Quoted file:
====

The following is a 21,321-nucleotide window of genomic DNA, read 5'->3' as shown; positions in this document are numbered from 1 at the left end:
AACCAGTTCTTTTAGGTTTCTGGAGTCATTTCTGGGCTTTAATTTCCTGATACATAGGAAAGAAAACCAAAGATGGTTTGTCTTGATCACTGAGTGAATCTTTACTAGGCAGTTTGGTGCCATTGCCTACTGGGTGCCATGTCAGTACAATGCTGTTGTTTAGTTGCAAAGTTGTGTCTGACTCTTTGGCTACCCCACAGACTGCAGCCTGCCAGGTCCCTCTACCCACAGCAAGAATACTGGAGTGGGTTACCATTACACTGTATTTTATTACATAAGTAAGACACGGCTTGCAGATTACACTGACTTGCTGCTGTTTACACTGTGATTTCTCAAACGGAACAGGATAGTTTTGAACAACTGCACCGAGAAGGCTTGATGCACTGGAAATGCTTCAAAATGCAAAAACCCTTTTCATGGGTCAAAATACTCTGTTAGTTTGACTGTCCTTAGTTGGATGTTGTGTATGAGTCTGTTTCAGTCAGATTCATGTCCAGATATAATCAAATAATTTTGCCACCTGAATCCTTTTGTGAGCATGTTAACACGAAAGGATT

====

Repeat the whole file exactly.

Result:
The following is a 21,321-nucleotide window of genomic DNA, read 5'->3' as shown; positions in this document are numbered from 1 at the left end:
AACCAGTTCTTTTAGGTTTCTGGAGTCATTTCTGGGCTTTAATTTCCTGATACATAGGAAAGAAAACCAAAGATGGTTTGTCTTGATCACTGAGTGAATCTTTACTAGGCAGTTTGGTGCCATTGCCTACTGGGTGCCATGTCAGTACAATGCTGTTGTTTAGTTGCAAAGTTGTGTCTGACTCTTTGGCTACCCCACAGACTGCAGCCTGCCAGGTCCCTCTACCCACAGCAAGAATACTGGAGTGGGTTACCATTACACTGTATTTTATTACATAAGTAAGACACGGCTTGCAGATTACACTGACTTGCTGCTGTTTACACTGTGATTTCTCAAACGGAACAGGATAGTTTTGAACAACTGCACCGAGAAGGCTTGATGCACTGGAAATGCTTCAAAATGCAAAAACCCTTTTCATGGGTCAAAATACTCTGTTAGTTTGACTGTCCTTAGTTGGATGTTGTGTATGAGTCTGTTTCAGTCAGATTCATGTCCAGATATAATCAAATAATTTTGCCACCTGAATCCTTTTGTGAGCATGTTAACACGAAAGGATT